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06Nov2017

Why a culture change is needed alongside real-time data analysis with acute kidney injury

We were very proud to have been shortlisted for our work on improving the detection and management of acute kidney injury (AKI) with South Tees Hospital NHS Foundation Trust at this year’s Bright Ideas in Health Awards. The initiative was also highly commended at this year’s HSJ awards for patient safety.

 

Acute kidney injury has been a hidden challenge for healthcare service, in the UK and worldwide. It commonly complicates acute illness and independently worsens patient outcomes. Despite its common occurrence and clinical significance, there is limited awareness of AKI amongst both patients and healthcare staff which means recognition and care is often poor.

 

The impact of AKI on the costs of healthcare is significant. With an inpatient mortality rate for AKI of 25 to 30 per cent, NICE’s guidelines and costing statement suggests that AKI costs the NHS between £434m and £610m (2013 estimate not including community services). More recent estimates put the acute costs at more than £1bn in England.

 

We have been working with several trusts on initiatives to measure morbidity and mortality rates using clinical coded data with real-time baselines. However, we also recognise that to change clinical practice trusts have to consistently maintain AKI awareness and most importantly change the clinical culture towards AKI management.

 

At South Tees Hospital NHS Foundation Trust, a dedicated AKI advanced nurse practitioner (ANP) was recruited and trained. The ANP worked with the nephrology team to support ward and primary care teams, reinforce use of AKI guidelines and teaching materials and target improvements in AKI care in high-risk areas.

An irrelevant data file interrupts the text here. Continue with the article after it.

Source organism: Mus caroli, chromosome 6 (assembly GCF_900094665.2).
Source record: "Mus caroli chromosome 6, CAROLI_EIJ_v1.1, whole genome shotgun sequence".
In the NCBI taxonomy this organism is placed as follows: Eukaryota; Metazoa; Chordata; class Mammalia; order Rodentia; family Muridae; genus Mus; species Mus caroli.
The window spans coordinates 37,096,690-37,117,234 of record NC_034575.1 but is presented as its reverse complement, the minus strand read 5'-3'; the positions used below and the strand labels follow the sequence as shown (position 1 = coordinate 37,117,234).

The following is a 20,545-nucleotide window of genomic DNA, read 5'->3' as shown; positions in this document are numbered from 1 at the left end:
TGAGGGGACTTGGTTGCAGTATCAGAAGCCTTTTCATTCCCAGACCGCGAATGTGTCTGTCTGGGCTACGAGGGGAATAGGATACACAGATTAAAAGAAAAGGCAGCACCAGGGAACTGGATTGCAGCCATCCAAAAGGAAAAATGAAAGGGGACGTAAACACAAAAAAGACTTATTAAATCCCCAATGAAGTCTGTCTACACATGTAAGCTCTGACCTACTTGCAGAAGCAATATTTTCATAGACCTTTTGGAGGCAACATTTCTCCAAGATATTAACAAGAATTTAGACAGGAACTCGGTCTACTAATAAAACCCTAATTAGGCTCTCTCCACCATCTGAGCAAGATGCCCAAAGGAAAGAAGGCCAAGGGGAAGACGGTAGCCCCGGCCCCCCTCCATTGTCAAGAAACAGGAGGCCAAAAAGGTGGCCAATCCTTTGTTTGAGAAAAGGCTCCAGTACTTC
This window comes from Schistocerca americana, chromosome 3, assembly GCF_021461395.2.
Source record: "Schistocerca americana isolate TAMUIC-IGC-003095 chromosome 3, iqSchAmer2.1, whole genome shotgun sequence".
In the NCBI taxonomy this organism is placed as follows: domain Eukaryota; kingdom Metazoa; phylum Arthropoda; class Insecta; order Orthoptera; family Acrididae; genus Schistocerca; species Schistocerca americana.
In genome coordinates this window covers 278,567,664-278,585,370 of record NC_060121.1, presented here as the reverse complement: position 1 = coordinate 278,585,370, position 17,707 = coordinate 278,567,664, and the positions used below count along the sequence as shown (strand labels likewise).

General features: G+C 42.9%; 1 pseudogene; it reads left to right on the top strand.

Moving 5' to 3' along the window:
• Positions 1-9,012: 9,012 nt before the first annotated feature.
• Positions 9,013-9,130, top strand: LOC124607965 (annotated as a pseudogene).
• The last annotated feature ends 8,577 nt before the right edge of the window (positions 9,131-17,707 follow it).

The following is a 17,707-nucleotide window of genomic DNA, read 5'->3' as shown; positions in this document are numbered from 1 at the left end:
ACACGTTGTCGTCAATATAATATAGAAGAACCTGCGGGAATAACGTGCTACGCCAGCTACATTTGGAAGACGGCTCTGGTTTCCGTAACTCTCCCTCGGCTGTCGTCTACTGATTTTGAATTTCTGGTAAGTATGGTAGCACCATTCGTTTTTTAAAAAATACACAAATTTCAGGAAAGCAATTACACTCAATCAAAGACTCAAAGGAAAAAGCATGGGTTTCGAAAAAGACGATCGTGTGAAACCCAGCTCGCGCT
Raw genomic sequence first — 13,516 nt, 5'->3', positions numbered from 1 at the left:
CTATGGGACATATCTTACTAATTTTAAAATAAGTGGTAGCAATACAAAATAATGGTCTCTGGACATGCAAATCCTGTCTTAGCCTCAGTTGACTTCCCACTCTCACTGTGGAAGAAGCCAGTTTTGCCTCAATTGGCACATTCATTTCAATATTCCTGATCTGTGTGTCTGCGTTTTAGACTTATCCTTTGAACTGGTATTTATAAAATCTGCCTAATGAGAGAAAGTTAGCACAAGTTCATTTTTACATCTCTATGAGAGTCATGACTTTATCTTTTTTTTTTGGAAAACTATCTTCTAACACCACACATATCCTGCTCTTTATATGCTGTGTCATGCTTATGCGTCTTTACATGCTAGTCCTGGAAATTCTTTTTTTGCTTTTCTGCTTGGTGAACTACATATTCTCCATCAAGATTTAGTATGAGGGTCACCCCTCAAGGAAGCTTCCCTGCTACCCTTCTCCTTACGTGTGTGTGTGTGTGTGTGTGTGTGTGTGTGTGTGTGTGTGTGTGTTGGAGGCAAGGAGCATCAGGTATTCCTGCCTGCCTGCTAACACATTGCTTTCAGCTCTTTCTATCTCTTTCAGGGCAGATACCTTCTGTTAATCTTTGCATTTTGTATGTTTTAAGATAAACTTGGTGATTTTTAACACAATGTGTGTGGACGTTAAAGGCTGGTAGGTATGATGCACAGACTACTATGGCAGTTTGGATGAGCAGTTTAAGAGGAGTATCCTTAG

The trust was targeting a 20 per cent reduction in AKI over a full year from a June 2016 baseline. Our data by March 2017 a reduction from a starting point of 1.7 per cent of all surgical patients to just 0.6 per cent –  a fall of 65 per cent. The trust calculated that AKI was costing the trust £1.65m a year at the 1.7 per cent prevalence rate. With the difference in costs for patients with and without AKI calculated to be an average of £4,500 – total savings have been estimated at £500,000 which is a 700 per cent return on investment. The financial cost savings realised have enabled the trust to put forward a business case to recruit further AKI prevention resource in order to provide a seven day a week service 

 

The impact of the culture change is just as significant. We noticed that long after the awareness campaign formally ended, AKI rates continued to fall. We are continuing to monitor AKI incidence at the trust which is still seeing month on month reductions in AKI incidence. More details about the initiative can be found in the latest issue of Healthcare Finance magazine.

 

The awards will take place in just under two weeks’ on the 15th November at the Hilton in Gateshead time at are delivered by RTC North in partnership with the Academic Health Science Network for the North East and North Cumbria and the NIHR Clinical Research Network North East and North Cumbria.

 

Mark Ratnarajah, managing director, CRAB Clinical Informatics

  • 6 Nov, 2017
  • Claire Bale
  • 0 Comments

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